“”A microlecture is a short video or audio presentation of narrowly focused topic. Microlecture follows the principle of “bite-size information”. Thus learner can explore and pull the content relevant to him/her and move through it at his/her own pace. That means that one microlecture shouldn’t be longer than 3 minutes. You can create microlecture as narrated PowerPoint, screencast or short video.
In this post I’ll present 4 elements, which are important when creating a microlecture on the basis of your PowerPoint slides.
1. Preparing slides
When you are preparing PowerPoint presentation as a basis for your microlecture, have in mind all media possibilities that the tool for creating microlecture you are using is offering you (i.e. audio, video and other annotation tools) as well as their proper use. According to Richard Mayer and Ruth Clarck – 10 brilliant design rules for e-learning, media mix (text, graphics, audio, animation, video) in online learning is often wrong, resulting in cognitive overload and dissonance. Thus you should be cautious of:
- Saturated text leading to reduced concentration and understanding. Instead of too many words you should use bullet points, simple writing, highlighted keywords and short paragraphs.
- Irrelevant graphics and images. Text and graphics/images are OK, if we use text for explaining graphic/image.
- Combining text and animation cause cognitive dissonance. Animation should be accompanied with voice narration.
Note also that you prepare no more than 3 slides for one microlecture.
2. Voice narration
Write what you are going to say in advance. It will help you to be concise.
Don’t read from the screen. People read faster than you speak. Consequently, voice narration and screen display must complement each other. If not, learners may find it disturbing.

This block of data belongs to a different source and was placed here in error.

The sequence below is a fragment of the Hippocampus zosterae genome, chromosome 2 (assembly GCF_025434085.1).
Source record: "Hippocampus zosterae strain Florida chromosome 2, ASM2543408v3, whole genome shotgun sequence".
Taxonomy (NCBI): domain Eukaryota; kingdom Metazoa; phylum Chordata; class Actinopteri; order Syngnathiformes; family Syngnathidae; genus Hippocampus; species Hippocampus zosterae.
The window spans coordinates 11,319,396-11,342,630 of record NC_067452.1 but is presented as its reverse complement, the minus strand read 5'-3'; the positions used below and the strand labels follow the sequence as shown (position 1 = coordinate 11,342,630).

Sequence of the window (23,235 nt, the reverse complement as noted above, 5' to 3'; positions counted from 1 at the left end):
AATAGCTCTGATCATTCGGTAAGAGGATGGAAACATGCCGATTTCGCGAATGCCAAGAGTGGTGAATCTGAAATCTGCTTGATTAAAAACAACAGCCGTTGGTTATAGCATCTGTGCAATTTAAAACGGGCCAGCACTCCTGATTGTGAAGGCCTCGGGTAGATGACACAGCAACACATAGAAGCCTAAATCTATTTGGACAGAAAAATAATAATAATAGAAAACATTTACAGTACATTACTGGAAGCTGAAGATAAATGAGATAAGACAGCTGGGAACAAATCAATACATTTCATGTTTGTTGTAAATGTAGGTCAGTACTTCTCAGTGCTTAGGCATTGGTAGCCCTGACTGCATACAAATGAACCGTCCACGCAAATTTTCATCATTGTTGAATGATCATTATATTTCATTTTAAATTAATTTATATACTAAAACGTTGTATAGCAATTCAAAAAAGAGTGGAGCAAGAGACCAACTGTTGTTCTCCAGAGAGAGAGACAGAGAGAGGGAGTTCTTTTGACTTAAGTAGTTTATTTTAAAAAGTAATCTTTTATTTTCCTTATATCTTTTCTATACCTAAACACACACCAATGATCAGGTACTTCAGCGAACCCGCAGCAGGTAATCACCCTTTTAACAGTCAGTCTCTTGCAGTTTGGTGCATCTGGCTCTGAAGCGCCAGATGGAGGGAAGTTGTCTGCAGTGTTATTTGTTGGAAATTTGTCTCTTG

Text and graphics both use the visual channel. When, for example, you are explaining a very complicated diagram and put text beside a diagram, it could cause cognitive dissonance. Using voice narration instead of text, proves to be a very welcoming replacement.
Combining audio and image/graphic is shownn as the best combination.
Combining audio, image/graphic and text may cause cognitive overload.
Recorded speech should sound good. There shouldn’t be any background noises present. It should be loud, clear and consistent throughout the course.
Your speech should be calm, natural, trusting and most of all, inviting. Learners will also evaluate the course through speech.
3. Web camera
Include a web camera to make your lectures even more credible. Learner feels connected to the person speaking to them. When making a video, look directly into your web camera. Watch out for any inappropriate facial mimics. Web camera is not suitable for explaining certain charts or diagrams, because learners should focus on them not on you.
4. Annotation tools
It is good to use different annotation tools to refocus learners’ attention on a particular part of the slide content. The most useful tool (for presenting the exact part of the text, graphic, table, etc.) is a mouse pointer. You can also use tools for drawing/writing on slides and zooming the content. All these actions should be synchronized with your speech.
Annotation tools make your microlecture more dynamic so plan them carefully.
In short, concomitant use of different media results is harming rather than helping the learning process. Short videos with images and audios are shown as the best combination. One of the possible tools for creating microlecture is also Edynco, whith web based microlecture recorder integrated.
Take a look at how to create a microlecture with Edynco:
And an example of a microlecture created with Edynco. For this microlecture I prepared a PowerPoint presentation, uploaded it into Edynco and finally recorded voice over the slides.